Ohio House Joint Resolution Amended to Include Increasing Threshold to Legislative Ballot Initiatives

The Committee of Government Oversight amended a resolution Thursday to require all proposed ballot issues to receive 60 percent of the vote in order to amend the state constitution, not just citizen-led amendments.

State Representative Brian Stewart (R-Ashville) requested the committee to adopt an amendment to his resolution, House Joint Resolution (HJR) 6, to include legislative ballot initiatives to also require 60 percent of the vote on Election Day in order to be enacted.

“I think if we’re gonna go to the ballot it’s just frankly a simpler argument to say 60 percent across the board and so that was actually a change I requested and I appreciate the chairman for getting it added promptly today,” Stewart said.

The original proposal only changed the threshold for citizen initiatives. Stewart said he started with just citizen-led initiatives because legislative-led initiatives must receive a three-fifths majority in the House and Senate for lawmakers to place them on the ballot.

Republican Ohio Secretary of State Frank LaRose is a vocal supporter of the resolution. According to LaRose, lawmakers design state constitutions to serve as a “statement of basic principles and highest laws of a state.” Instead, because of the ease of amending Ohio’s founding document, the Ohio Constitution has become a tool used by special interests to change our form of government to their liking permanently.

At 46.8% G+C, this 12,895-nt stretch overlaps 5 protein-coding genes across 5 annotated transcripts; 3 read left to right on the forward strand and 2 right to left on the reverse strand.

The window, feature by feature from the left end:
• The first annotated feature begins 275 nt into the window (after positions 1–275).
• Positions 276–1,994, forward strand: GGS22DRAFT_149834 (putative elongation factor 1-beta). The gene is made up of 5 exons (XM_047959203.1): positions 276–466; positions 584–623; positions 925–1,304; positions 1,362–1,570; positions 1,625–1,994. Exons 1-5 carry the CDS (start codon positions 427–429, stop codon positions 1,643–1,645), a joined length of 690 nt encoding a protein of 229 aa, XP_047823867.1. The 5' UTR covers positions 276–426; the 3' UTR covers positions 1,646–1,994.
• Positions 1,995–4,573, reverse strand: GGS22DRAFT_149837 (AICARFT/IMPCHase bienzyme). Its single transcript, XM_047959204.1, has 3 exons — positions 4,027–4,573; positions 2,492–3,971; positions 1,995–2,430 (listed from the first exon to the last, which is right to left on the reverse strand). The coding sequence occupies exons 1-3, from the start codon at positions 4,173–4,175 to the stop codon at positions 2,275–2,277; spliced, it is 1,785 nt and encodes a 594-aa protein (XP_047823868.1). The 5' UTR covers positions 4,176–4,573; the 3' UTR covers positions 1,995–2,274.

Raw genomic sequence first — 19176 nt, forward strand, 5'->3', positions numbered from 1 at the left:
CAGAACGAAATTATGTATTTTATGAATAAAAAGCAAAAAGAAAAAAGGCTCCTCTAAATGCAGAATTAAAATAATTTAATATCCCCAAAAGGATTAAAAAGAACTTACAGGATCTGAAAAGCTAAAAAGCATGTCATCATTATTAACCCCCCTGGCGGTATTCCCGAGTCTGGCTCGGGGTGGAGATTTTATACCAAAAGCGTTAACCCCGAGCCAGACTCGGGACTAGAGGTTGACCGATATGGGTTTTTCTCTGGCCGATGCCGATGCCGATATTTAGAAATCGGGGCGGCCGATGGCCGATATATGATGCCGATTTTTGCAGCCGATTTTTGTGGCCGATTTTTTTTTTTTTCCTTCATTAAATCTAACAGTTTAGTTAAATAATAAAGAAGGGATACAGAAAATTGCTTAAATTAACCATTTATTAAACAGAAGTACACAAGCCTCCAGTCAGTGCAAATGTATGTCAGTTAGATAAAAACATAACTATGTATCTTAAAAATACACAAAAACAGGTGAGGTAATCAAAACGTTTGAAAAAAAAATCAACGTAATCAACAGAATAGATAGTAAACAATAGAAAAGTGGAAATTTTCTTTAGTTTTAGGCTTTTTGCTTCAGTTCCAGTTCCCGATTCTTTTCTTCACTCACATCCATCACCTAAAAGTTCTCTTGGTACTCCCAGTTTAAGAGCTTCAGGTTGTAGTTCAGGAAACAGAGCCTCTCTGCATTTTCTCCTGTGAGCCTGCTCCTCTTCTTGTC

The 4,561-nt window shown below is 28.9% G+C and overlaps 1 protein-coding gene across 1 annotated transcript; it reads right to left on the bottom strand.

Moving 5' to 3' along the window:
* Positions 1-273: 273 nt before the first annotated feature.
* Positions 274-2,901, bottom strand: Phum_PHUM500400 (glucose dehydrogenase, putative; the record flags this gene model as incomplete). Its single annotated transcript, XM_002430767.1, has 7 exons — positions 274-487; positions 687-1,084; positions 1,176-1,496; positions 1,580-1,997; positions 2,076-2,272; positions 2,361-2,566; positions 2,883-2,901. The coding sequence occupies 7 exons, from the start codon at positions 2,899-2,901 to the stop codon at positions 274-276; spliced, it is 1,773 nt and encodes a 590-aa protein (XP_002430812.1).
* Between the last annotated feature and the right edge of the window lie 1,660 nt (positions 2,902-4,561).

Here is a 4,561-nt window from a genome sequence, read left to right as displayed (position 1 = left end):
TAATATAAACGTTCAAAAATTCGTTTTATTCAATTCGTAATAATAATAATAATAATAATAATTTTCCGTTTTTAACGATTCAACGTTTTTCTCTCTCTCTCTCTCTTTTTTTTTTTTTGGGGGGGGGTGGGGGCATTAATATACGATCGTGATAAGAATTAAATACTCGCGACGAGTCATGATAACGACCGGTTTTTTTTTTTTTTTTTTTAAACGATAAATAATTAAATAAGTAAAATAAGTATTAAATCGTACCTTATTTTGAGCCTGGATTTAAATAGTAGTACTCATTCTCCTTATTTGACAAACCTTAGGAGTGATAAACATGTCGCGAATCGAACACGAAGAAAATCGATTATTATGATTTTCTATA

“If a special interest group can’t afford to pay, you know, million dollars to hire people with clipboards. They can afford to pay a million and a half dollars to hire more people with more clipboards,” LaRose said.

Opponents say this resolution is politically motivated to block future controversial citizen-led ballot issues.

Common Cause Ohio, among a group of 140 voter rights and left-leaning organizations, has sent a letter to LaRose, House Speaker Bob Cupp (R-Lima), and Senate President Matt Huffman (R-Lima) asking them to halt their efforts to pass the resolution.

“This is not a good-government reform. Making the ballot initiative process even harder for citizen groups will have the opposite of the desired effect. It will make it almost impossible for anyone except big money special interests to successfully pass a ballot initiative in Ohio,” the letter reads.

According to the National Conference of State Legislatures, Ohio is one of 18 states where citizens can attempt to amend the state constitution through an “initiated amendment,” though Mississippi’s supreme court has invalidated its law. The Virgin Islands also allow for an initiated constitutional amendment.

“We aren’t trying to make amending the constitution impossible we are simply trying to require that you in a diverse state of 11 plus million people that you get more than 50 percent of the 25 percent that might show up to vote,” Stewart said.

The resolution would have to pass the State House and State Senate with a three-fifths majority by the end of the year to put it on the May 2023 ballot.

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Hannah Poling is a lead reporter at The Ohio Star and The Star News Network. Follow Hannah on Twitter @HannahPoling1. Email tips to [email protected]
Photo “Brian Stewart” by The Ohio House of Representatives. Background Photo “Election Day 2022” by Phil Roeder. CC BY 2.0.

 

 

 

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